On our recent vacation in New York’s Hudson valley visiting our son and daughter-in-law, I spent a good part of a Sunday with The New York Times. Diligently working my way through at least a dozen sections of the paper (which probably should be measured in pounds rather than by number of pages) I was hooked by "To See America, Be a Traveler, Not a Tourist," article. This was a dialog between two acclaimed writers, William Least-Heat Moon and Phil Caputo about avoiding interstate travel, slowing down and the true difference between tourists and travelers.
William Least-Heat Moon is the author of "Blue Highways" published in 1982, an account of his journey along back roads of America, which at that time were marked in blue on old highway maps. Hailed as a masterpiece of American travel writing his journey started out with little more than the need to put behind home and his separated wife, or as he put it "to leave behind the Indian Wars" and a driven curiosity about the little towns "that get on the map – if they get on it at all, because some cartographer has a blank space."
Phil Caputo’s "The Longest Road", published just a couple of weeks ago, chronicles his drive, with his wife and two English setters, in a Toyota truck pulling an Airstream on a 6,000 mile trip from Key West, Florida to Deadhorse, Alaska in search of what binds Americans and pushes them apart.
A tourist, according to the authors, is usually someone on a time budget out to see the sights, more often than not listed for him in a guide book. Both agreed that there is a deeper curiosity in a traveler. The traveler, they said, makes a deeper penetration into the landscape and peoples’ lives. He travels many times on secondary roads, on back roads, and learns what you don’t learn and can’t learn, on interstates.
"In two-lane America there’s often approachability in the people who live there, people not yet terrified of a stranger in town," they said.
I am a traveler. In my previous life (translation: before retirement) as a marketing manager I was on the road for well over 20 years traveling Ohio, Indiana, West Virginia and Tennessee. And since our accounts were primarily in small towns I was fortunate to experience what lay ahead past the next curve on a blue highway.
It is strange how certain memories, long ago filed in some dark corner still pop up reminding me that I am richer for them. And so we come to the homeless man.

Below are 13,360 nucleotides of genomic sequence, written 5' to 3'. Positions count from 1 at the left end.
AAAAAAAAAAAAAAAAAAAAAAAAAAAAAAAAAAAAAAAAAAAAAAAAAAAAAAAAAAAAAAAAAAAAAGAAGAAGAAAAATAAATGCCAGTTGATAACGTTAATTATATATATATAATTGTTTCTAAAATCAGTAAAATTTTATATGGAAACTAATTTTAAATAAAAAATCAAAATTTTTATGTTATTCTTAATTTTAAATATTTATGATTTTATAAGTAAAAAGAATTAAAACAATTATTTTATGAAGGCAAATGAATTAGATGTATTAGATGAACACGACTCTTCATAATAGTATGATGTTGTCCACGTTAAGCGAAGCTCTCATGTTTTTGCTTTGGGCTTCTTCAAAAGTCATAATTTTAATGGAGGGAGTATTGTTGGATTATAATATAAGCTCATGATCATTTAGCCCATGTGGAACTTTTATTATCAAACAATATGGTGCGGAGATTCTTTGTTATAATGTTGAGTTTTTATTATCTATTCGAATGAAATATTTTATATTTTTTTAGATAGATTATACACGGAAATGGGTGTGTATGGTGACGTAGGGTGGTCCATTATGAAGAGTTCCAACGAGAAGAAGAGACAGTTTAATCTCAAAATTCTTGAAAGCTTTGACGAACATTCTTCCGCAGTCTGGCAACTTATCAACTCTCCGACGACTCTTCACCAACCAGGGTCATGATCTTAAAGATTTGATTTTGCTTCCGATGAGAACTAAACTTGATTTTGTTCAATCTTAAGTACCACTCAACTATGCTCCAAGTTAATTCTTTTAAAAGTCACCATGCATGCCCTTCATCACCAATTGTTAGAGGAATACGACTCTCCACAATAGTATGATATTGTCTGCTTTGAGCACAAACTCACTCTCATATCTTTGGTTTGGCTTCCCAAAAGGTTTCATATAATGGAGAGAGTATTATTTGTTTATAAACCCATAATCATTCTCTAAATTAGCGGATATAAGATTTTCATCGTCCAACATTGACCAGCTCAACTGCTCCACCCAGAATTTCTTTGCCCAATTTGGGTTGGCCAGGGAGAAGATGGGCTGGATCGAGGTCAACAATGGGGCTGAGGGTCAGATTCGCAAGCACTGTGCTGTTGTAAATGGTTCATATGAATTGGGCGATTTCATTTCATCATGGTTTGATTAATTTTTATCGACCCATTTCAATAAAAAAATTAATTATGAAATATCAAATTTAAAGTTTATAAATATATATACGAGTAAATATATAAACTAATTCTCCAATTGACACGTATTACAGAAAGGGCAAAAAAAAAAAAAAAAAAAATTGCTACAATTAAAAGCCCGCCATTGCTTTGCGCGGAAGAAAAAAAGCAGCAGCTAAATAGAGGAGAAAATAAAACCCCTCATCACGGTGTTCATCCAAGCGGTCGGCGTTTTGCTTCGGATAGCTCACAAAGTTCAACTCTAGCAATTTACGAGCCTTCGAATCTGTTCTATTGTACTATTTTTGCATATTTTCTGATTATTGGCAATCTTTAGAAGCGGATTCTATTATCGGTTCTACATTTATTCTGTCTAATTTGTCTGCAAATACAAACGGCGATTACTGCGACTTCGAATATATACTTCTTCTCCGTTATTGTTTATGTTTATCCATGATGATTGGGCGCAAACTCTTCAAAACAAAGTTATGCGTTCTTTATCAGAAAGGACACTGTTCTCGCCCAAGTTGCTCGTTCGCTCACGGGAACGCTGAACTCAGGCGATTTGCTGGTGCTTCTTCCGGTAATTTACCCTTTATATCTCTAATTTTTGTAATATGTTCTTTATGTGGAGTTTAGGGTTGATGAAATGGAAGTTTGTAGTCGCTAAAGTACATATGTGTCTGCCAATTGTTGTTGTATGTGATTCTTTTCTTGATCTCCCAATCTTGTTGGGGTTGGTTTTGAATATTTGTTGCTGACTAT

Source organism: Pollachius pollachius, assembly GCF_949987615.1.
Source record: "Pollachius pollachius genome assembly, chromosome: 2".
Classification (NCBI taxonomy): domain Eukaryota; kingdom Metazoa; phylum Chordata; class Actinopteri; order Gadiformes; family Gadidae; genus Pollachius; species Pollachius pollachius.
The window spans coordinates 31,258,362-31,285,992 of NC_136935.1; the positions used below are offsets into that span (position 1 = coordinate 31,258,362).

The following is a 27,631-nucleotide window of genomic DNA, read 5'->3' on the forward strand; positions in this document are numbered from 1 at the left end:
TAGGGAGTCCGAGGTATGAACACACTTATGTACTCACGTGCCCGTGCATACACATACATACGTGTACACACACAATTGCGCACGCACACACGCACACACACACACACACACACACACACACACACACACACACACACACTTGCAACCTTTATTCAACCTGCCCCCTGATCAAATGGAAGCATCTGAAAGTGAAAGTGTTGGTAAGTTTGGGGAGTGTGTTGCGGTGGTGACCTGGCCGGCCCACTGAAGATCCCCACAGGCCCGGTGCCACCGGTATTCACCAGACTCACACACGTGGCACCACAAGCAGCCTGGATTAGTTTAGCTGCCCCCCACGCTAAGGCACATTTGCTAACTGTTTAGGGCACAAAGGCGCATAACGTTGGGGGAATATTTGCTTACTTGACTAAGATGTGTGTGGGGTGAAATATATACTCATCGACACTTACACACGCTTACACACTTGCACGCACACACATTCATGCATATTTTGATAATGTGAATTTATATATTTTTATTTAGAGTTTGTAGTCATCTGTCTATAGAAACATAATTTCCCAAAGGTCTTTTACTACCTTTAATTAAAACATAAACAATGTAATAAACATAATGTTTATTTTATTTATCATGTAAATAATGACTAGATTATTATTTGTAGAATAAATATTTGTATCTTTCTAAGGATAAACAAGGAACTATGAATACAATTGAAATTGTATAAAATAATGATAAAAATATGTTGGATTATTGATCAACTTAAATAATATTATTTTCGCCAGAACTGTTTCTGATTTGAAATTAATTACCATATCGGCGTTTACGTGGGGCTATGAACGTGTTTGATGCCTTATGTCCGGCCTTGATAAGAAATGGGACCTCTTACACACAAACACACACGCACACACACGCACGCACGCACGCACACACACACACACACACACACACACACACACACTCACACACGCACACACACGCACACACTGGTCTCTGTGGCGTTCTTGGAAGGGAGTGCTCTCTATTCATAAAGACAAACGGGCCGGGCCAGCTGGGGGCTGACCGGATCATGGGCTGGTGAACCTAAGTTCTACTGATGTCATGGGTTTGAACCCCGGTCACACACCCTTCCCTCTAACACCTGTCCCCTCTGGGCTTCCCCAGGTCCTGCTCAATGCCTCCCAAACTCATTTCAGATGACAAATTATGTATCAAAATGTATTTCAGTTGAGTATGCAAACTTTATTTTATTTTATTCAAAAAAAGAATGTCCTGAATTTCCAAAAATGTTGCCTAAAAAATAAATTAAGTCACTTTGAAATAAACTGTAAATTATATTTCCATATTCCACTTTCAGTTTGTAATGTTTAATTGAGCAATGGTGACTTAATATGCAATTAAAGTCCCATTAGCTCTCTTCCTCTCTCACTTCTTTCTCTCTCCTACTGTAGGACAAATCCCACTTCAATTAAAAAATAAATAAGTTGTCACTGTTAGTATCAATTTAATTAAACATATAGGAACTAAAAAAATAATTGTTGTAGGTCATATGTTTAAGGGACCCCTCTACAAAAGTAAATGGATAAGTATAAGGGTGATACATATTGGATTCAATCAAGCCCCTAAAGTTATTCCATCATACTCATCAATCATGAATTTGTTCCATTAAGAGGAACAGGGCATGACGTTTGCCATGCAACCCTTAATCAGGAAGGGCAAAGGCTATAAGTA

Many times in my travels I stayed overnight in Portsmouth, in the bend of the Ohio River, separating Ohio from Kentucky. Portsmouth, another town in Southeastern Ohio abandoned by steel and barely kept alive by coal.
I always ate dinner downtown. No, not in a big name restaurant (there weren’t any — corporate chains don’t build them for poor people,) but in a small, family-owned, nondescript storefront across the street from a long-ago shuttered movie theater. Two tables up, the homeless man was eating his meatloaf. And since I ate here many times before, I knew the routine. He would come in once a week, pull out a handful of change from his tattered jacket and always order meatloaf. The waitress would take a few coins, never even close to cover the meal. And all would be well.
That evening, however, as he was sopping up the last of the meatloaf gravy with cornbread biscuit crumbs, he asked for a piece of apple pie. The waitress kept patiently explaining to him that he didn’t have enough money (obviously drawing the restaurant’s generosity line at pie) and he kept muttering about how much he would like some apple pie.
When my bill was ready to be tallied, I asked the waitress to bring him the pie and add it to my bill. Going back to the homeless man she asked to see his money again and in an apologetic tone told him that she had miscounted his money, and he did after all have enough for a slice of apple pie. And again, all was well.
A wise man (a traveler, no doubt) once said that the journey is the destination. How true.